Journalist, writer, author, filmmaker and film and TV industry expert – Central and Eastern Europe and Russia.

Turkey’s women’s festival may be a drop in the ocean of the poisoned patriarchy that pollutes the world, but its part of a current that is growing in power, pace and spread.

It is a chilly, rain-spattered early evening in Istanbul and the most famous shopping street of the Turkish megalopolis – Istiklal Caddesi – is heaving with humanity.

For a street that never sleeps and is always awash with people, it is busier than usual. The narrow thoroughfare is jam-packed with a massive crowd of women, noisy and exuberant, blowing whistles and beating drums, as they celebrate March 8: International Women’s Day.

Violence against Turkish women

In a country where religious fundamentalism and authoritarianism is on the rise – the rule of right-wing populist President Reccep Tayyip Erdogan entrenched following a failed military coup in 2016 and a subsequent crackdown on liberals in the media, academia and judiciary. The annual display of feminist solidarity that gathers near Taksim Square before it flows down to the 15th century Genoese Galata Tower, is a potent symbol for those that understand the country is at a critical juncture.

According to Bianet – a Turkish website that monitors media reports of male violence –men killed at least 290 women in the country in 2017, with 22 girls and 34 men who were nearby at the time of the incident also left dead. A total of 101 women were raped and 376 girls were sexually abused. At least 417 women were left injured by male violence in 2017.

«Women teeming on Istiklal Caddesi carry placards that include a depiction of an erect penis alongside a statement in English: “Does this give you great rights?”»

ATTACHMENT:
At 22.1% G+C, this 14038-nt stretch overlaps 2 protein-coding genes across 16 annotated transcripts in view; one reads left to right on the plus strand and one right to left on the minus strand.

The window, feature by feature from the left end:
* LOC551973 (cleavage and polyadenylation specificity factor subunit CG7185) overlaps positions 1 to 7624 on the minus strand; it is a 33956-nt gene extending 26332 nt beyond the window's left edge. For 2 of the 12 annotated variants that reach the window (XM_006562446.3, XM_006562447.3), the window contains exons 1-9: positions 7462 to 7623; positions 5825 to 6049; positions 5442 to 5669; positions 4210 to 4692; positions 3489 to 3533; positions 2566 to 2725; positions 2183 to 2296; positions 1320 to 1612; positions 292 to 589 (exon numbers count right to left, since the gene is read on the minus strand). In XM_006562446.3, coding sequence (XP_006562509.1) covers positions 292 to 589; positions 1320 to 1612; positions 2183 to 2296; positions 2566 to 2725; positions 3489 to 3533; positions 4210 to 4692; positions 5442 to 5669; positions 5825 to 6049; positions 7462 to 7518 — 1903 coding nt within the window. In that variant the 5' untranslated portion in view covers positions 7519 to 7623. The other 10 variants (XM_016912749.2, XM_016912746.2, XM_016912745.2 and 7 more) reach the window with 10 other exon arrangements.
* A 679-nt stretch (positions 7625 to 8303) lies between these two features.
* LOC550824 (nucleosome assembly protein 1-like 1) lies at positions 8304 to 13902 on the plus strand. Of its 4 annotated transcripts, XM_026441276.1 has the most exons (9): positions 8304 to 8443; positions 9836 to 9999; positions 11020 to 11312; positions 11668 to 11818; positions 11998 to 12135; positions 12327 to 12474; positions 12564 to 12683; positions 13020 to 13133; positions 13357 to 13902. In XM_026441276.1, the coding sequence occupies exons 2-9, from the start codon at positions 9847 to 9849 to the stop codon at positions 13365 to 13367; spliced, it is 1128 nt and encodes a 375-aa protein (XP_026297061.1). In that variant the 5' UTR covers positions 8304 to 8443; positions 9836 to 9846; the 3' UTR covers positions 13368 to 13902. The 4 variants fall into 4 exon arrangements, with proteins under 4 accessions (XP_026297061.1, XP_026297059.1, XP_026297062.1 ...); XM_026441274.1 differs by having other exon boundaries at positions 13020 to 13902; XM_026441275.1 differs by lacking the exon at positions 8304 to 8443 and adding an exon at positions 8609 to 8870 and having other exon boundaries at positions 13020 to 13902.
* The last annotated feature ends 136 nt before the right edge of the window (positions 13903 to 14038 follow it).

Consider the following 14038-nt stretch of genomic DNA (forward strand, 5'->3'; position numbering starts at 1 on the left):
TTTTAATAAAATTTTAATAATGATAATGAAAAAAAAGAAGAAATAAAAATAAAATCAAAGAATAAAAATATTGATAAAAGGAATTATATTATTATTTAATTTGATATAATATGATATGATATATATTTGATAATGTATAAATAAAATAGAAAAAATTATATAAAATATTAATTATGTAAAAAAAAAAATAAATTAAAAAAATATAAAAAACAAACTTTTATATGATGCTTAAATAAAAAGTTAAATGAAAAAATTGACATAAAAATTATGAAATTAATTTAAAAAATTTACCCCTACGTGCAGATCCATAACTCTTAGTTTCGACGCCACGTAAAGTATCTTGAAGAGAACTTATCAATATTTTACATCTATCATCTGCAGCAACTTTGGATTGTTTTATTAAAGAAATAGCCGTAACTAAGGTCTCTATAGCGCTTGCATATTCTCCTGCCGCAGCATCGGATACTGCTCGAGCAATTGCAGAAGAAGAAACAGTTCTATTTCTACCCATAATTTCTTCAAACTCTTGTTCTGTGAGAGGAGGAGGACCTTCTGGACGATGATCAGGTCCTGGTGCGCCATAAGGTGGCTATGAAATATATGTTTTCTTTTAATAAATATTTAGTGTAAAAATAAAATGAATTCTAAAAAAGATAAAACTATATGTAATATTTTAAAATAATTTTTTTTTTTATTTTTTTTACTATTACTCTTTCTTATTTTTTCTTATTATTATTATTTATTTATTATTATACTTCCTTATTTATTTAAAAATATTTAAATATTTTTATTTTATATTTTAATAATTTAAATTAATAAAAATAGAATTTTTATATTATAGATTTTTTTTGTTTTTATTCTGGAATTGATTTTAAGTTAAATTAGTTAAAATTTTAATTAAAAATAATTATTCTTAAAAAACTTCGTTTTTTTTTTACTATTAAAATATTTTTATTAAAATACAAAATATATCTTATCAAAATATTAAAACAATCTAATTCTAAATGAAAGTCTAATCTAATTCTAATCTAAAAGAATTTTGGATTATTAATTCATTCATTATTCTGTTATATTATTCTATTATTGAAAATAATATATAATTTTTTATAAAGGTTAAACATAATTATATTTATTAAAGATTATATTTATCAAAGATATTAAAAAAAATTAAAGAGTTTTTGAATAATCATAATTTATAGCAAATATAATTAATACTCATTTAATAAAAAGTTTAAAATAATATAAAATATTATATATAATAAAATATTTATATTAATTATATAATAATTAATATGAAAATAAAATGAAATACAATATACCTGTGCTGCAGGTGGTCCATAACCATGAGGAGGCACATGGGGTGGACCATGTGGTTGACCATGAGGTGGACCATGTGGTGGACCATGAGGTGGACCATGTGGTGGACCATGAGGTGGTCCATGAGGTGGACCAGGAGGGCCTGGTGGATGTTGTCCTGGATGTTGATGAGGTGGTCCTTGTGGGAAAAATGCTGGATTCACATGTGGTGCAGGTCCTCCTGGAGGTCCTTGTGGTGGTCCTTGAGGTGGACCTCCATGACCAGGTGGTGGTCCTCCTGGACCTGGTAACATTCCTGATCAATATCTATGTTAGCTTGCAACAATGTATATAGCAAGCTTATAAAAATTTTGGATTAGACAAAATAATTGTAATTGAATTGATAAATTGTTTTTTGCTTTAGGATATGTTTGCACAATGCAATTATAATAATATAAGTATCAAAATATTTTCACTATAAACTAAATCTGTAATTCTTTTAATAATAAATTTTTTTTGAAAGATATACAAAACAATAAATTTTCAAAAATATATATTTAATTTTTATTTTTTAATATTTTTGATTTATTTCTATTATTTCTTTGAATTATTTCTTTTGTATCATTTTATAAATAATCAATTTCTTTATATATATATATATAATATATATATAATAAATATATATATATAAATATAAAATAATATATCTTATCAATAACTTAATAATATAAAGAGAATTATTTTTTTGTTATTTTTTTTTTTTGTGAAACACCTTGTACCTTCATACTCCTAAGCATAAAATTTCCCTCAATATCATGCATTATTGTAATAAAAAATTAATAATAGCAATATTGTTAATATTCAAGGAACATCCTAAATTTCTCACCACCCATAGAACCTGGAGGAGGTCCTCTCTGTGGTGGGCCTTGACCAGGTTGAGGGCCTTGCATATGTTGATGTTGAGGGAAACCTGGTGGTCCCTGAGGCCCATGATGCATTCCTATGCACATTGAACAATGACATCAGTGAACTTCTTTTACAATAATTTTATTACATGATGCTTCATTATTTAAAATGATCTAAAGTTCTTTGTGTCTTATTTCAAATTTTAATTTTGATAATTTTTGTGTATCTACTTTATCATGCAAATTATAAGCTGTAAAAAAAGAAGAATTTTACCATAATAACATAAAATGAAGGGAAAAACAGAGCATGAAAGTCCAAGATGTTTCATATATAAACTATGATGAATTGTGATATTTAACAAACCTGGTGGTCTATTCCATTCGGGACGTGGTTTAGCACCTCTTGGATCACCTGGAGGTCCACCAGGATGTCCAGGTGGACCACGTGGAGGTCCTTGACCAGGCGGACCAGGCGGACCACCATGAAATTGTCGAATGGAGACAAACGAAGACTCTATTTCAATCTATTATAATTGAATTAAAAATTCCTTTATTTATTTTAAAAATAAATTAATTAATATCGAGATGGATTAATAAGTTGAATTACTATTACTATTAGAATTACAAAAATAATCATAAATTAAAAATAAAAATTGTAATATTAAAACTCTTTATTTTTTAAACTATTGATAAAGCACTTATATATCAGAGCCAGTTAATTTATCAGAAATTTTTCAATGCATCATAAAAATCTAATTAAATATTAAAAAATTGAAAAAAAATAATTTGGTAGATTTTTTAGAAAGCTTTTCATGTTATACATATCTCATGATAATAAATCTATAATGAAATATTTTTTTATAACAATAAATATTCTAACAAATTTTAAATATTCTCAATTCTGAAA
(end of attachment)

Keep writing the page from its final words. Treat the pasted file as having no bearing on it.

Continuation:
“Strong and Beautiful”

The women’s march is one of the few public outlets women with modern, liberal and liberated attitudes today in Turkey. Men are largely not welcome at the annual fixture, though the tens of thousands that gathered this year included scores of men to support their female friends, partners and relatives. Although outright gay or LGBT manifestations in public would likely draw a swift crackdown from the republic’s militarised police – a ubiquitous heavily armed presence on Istanbul’s streets, with armoured cars parked at strategic junctions – the March 8 crowd includes plenty of rainbow-toned placards, signs and slogans.

Safety in numbers, noisy but well-mannered, the women teeming on Istiklal Caddesi carry placards that include a depiction of an erect penis alongside a statement in English: “Does this give you great rights?” Another, also in English, shows a happy half naked young woman, her breasts bare and long dark hair flowing down her back as she holds a flower aloft beneath the words “Strong and Beautiful”.

«The women tell their stories with economy and force, each shocking and heart rendering in their own unique way.»

Others carry images of some of the women who have lost their lives in recent years to male violence as male street vendors – never slow to miss a trick in Istanbul –weave their way through the dense crowds selling whistles, rattles and head bands with feminist slogans.

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